In the end, then, the minutes of Cabinet meetings at which the decision to invade Iraq was taken will not be released; Jack Straw has invoked section 53 of the Freedom of Information Act, thus vetoing disclosure in spite of the ruling of the Information Tribunal by a two to one majority that the Information Commissioner’s decision, that the minutes be released, should stand. Here’s Jack Straw’s statement in the Commons.

Many will be outraged by this decision; I’m not. As I wrote at the time of the Information Commissioner’s original decision a year ago, I think his (and since then, the Tribunal’s) decision in favour of disclosure risks making it open season on Cabinet minutes, in effect destroying the traditional confidentiality of Cabinet discussion and encouraging Prime Ministers to sideline Cabinet and make the real decisions on unminuted, undisclosable sofas instead. I know that the Tribunal, or the majority of it at least, think this would not set a precedent, but I don’t believe that for a moment. Iraq is not the only time this country has gone to war, and going to war is not the only important or controversial decision government takes. A disclosure of these minutes would undoubtedly lead to demands for the disclosure of minutes relating to Heathrow, the Lisbon Treaty, Abu Qatada, national ID card schemes, 42 day detention and so on, so on and so on. To single out the Iraq minutes for disclosure because of the political controversy Iraq still causes is not a principled stance: it is based on political factors, just as much as the government’s decision to keep them secret. Ultimately therefore I agree with Martin Kettle and Steve Richards about this, not with David Hencke or Chris Ames. While Chris Ames is right that the Freedom of Information Act has always envisaged the disclosure of Cabinet minutes in some circumstances, I disagree with him that this means the veto “wrecks” the Act. The Act has always envisaged the possibility of a veto, too.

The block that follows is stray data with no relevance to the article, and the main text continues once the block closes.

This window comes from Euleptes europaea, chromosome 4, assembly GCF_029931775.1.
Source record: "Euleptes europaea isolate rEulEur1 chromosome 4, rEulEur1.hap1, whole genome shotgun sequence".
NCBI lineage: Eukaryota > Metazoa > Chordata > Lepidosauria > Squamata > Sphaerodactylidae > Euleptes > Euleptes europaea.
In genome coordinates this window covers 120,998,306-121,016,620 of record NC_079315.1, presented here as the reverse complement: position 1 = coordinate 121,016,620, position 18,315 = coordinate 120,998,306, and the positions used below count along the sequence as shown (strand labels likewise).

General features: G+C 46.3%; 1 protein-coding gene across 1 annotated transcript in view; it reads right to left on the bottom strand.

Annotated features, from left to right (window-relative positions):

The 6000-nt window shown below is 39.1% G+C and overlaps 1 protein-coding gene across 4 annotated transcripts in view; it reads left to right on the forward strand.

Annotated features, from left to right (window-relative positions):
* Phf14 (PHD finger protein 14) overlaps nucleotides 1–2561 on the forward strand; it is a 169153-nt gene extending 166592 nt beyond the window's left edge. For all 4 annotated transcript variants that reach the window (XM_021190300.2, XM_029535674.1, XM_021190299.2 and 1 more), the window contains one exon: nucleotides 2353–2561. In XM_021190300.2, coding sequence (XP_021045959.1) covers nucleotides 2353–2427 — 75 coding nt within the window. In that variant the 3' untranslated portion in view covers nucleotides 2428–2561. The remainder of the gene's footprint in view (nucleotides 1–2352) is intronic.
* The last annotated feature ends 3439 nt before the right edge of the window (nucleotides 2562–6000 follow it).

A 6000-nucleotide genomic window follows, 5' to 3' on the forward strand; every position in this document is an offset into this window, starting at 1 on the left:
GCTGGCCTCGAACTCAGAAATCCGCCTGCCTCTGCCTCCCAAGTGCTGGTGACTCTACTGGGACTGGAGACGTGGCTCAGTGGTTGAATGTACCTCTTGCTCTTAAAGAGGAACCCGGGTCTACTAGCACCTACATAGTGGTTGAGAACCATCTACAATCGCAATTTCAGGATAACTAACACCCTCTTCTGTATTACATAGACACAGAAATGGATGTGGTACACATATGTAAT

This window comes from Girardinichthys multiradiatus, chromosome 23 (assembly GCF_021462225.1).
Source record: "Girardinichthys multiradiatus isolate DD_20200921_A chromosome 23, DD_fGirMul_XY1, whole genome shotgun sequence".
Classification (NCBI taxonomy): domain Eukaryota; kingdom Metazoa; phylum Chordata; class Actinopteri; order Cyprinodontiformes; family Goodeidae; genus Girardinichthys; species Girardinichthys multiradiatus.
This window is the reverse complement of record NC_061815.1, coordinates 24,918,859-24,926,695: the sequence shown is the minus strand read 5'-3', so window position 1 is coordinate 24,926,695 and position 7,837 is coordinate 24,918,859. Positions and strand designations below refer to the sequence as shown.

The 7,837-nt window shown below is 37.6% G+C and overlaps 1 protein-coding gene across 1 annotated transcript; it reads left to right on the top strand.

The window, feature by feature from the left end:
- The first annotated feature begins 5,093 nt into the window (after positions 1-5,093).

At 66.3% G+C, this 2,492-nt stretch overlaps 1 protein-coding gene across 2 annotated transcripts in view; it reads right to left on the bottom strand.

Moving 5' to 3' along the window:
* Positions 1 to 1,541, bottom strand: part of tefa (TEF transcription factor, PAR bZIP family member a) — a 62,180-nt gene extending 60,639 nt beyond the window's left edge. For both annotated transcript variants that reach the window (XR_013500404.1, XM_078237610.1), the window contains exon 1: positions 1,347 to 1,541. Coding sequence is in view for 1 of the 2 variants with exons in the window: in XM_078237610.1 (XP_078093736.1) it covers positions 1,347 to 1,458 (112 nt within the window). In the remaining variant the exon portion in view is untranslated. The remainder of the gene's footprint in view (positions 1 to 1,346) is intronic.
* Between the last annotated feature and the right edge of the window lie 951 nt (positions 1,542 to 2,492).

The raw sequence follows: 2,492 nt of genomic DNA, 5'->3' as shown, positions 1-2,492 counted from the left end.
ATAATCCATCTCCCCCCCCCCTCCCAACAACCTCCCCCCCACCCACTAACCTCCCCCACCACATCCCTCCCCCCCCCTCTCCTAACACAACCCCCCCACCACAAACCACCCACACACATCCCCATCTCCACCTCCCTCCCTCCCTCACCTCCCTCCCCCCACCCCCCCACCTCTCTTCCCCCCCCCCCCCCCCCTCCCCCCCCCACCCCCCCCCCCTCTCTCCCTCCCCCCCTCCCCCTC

Beyond the argument about these particular minutes, though, I’m not happy with the way the Freedom of Information Act works. Once you accept that Cabinet minutes should in certain circumstances be disclosable, then it’s wrong in principle that ministers themselves should ultimately be able to block disclosure: even if there is a judicial review of Jack Straw’s decision, the courts will not quash it unless it is unreasonable. The section 53 veto should be done away with.

But I’m not happy with the basic legal structure under which this decision was taken by the Commissioner and the Tribunal, either. The Act does not recognise any “class” exemption in relation to Cabinet minutes, which is itself a major flaw. The government objected to disclosure under section 35(1) since the minutes related to the formluation of government policy, after which the decision whether to disclose simply depends, under section 2(2)(b), on whether the Commissioner or Tribunal thinks

the public interest in maintaining the exemption outweighs the public interest in disclosing the information.

This is far too vague and unstructured a test for anyone to apply it sensibly, or for the Tribunal’s decisions to be based on consistent and coherent principles. On the contrary it is a recipe for subjective, politicised, arbitrary and capricious decision making by the Commissioner, the Tribunal and ministers.

It would be much better if the Act recognised the special status of Cabinet minutes by providing that they are not to be disclosed except in certain defined circumstances. Parliament, instead of lazily passing the buck to officials like the Information Commissioner to make vague judgments should do the work of defining when Cabinet minutes should be released – the fact that it failed to do that, and instead created the “safeguard” of the ministerial veto, is a sure sign of legislation dominated by the executive.

My proposal would be that Cabinet Minutes should only be disclosed if the Commissioner is satisfied, first that the public interest requires him to look at the minutes and consider their disclosure (this would be the case an applicant would have to make); and second, that their contents indicate that Parliament has been misled or cannot properly hold government to account unless the minutes are disclosed. That, or something like that, would in my view cater for a situation in which the minutes showed some wrongdoing or lying by ministers. And I think the person making the final, binding decision on that should be independent of government – a judge, for instance, or the House of Lords or Supreme Court following an appeal.

The absurdity of the current legislation is shown by the fact that the majority of the Tribunal said its decision in favour of disclosure was not based on the contents of the minutes (paragraph 82 of its ruling). But once you decide that Cabinet minutes should not be protected simply on a “class” basis, a decision in favour of or against disclosure can only sensibly be made on the basis of their contents. Everything else is abstract chatter, good intentions and airy-fairy nonsense.

2009-02-25T15:05:00+00:00Tags: , |